The government and private technology experts warned Wednesday that hackers plan to attack thousands of Web sites Sunday in a loosely coordinated "contest" that could disrupt Internet traffic. Organizers established a Web site, defacers-challenge.com, listing in broken English the rules for hackers who might participate. The Web site appeared to operate out of California and cautioned to "deface its crime" -- an apparent acknowledgment that vandalizing Internet pages is illegal.
Home Internet users, who typically do not operate Web sites, probably would not be affected directly.
An early warning network for the technology industry notified companies that it received "credible information" about the planned attacks and already has detected surveillance probes by hackers looking for weaknesses in corporate and government networks.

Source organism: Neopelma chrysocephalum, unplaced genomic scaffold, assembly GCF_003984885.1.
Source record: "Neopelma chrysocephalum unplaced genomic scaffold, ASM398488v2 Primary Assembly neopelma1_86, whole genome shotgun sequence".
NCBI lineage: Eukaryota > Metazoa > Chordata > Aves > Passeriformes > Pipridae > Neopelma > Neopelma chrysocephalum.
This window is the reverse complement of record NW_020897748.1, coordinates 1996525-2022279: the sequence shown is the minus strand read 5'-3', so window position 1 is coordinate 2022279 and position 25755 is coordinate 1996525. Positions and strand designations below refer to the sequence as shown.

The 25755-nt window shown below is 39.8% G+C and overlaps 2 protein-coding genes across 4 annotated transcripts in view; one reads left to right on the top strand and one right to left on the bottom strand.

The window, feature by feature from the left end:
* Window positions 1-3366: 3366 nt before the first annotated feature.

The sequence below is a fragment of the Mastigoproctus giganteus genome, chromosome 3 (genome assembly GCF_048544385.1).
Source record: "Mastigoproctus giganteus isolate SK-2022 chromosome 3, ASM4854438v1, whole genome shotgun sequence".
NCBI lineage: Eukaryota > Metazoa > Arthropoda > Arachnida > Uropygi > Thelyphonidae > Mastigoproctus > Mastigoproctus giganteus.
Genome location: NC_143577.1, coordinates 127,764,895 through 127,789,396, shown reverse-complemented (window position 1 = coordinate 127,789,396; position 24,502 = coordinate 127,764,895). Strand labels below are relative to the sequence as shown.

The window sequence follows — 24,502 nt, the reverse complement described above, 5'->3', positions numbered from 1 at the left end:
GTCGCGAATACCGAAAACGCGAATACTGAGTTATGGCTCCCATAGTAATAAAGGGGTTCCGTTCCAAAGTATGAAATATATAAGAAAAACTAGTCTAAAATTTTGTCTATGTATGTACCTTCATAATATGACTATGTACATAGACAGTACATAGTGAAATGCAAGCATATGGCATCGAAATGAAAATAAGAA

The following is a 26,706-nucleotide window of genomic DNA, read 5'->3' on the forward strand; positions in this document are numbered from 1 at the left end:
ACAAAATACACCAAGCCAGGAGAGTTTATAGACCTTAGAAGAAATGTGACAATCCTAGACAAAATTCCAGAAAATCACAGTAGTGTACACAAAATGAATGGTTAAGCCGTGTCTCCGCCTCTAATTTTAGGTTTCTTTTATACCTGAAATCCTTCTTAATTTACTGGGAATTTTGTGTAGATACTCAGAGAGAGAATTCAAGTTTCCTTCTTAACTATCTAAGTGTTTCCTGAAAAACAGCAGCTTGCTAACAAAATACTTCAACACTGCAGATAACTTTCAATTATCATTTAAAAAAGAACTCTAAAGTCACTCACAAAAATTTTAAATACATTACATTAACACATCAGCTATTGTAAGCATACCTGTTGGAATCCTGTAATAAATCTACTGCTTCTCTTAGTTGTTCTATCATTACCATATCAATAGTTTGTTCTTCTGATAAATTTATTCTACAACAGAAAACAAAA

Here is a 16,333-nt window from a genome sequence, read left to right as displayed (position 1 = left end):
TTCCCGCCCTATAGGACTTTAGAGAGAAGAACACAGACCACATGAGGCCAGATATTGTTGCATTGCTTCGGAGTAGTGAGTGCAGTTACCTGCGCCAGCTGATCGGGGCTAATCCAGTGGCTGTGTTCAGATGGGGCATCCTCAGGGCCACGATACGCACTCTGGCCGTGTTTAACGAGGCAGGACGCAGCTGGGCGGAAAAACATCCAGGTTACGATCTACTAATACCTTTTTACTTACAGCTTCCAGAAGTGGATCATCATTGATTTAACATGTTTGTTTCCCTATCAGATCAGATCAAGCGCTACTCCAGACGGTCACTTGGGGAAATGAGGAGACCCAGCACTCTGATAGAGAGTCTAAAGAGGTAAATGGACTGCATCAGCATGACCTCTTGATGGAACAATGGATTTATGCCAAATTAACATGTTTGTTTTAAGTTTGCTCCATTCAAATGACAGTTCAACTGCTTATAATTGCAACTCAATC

Internet providers and other organizations have been warned that the goal of the hackers was to vandalize 6,000 Web sites in six hours.
Companies have been urged to change default computer passwords, begin monitoring Web site activities more aggressively, remove unnecessary functions from server computers and apply the latest software repairs from vendors.
Chris Rouland, director of the X-force security team at ISS, said researchers monitoring underground chat rooms and other Internet activity detected a drop in the numbers of vandalized Web sites recently and an increase in the types of surveillance scans that typically precede computer break-ins.
"It's kind of a sand-bagging period," said Rouland, who predicted hackers were quietly breaking into computers and waiting to vandalize them on Sunday.The purported "prize" for participating hackers was 500-megabytes of online storage space, which made little sense to computer experts. They said hackers capable of breaking into thousands of computers could easily steal that amount of storage on corporate networks.